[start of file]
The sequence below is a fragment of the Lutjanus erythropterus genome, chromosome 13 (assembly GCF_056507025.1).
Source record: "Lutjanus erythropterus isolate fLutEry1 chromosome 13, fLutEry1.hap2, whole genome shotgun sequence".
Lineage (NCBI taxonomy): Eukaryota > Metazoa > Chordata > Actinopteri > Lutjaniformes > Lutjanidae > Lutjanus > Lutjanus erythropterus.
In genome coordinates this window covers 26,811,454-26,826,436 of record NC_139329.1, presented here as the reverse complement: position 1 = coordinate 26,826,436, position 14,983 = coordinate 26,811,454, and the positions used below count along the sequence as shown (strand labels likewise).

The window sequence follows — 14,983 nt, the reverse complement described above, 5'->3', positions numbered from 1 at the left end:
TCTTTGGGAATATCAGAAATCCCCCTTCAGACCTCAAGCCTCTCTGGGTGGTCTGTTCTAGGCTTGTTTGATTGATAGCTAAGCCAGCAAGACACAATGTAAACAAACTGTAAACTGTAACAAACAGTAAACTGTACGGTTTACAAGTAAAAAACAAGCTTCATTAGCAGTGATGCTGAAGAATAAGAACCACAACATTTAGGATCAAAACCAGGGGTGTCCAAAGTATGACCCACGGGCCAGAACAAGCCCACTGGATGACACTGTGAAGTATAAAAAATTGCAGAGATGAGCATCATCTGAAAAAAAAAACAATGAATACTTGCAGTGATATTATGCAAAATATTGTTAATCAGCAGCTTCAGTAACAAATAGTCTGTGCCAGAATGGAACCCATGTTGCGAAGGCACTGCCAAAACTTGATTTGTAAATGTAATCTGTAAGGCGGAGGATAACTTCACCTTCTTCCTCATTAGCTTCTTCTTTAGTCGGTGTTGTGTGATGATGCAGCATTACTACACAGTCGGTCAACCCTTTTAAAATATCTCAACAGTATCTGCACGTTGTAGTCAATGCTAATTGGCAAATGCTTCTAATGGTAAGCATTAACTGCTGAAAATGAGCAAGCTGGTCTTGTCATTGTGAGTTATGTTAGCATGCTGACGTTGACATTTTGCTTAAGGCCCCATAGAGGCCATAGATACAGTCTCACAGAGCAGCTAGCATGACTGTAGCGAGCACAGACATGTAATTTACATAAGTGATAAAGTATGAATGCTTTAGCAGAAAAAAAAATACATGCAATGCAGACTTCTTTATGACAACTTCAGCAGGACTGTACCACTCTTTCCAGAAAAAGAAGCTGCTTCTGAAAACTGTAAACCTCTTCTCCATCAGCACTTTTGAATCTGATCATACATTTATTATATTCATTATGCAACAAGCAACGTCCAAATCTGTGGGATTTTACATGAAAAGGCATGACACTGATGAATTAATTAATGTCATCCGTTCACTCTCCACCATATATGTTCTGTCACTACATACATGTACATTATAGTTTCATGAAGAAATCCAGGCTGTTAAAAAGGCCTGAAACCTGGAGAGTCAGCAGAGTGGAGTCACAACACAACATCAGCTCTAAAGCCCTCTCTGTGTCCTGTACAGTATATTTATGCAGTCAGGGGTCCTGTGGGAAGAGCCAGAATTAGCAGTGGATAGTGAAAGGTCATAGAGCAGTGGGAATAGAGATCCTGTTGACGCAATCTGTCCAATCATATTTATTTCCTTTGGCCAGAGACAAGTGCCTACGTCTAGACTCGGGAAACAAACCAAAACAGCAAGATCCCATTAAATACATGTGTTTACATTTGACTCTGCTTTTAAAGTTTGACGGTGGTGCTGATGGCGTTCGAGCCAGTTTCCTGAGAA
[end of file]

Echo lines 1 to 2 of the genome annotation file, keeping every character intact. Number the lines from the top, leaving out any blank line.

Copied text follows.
The sequence below is a fragment of the Lutjanus erythropterus genome, chromosome 13 (assembly GCF_056507025.1).
Source record: "Lutjanus erythropterus isolate fLutEry1 chromosome 13, fLutEry1.hap2, whole genome shotgun sequence".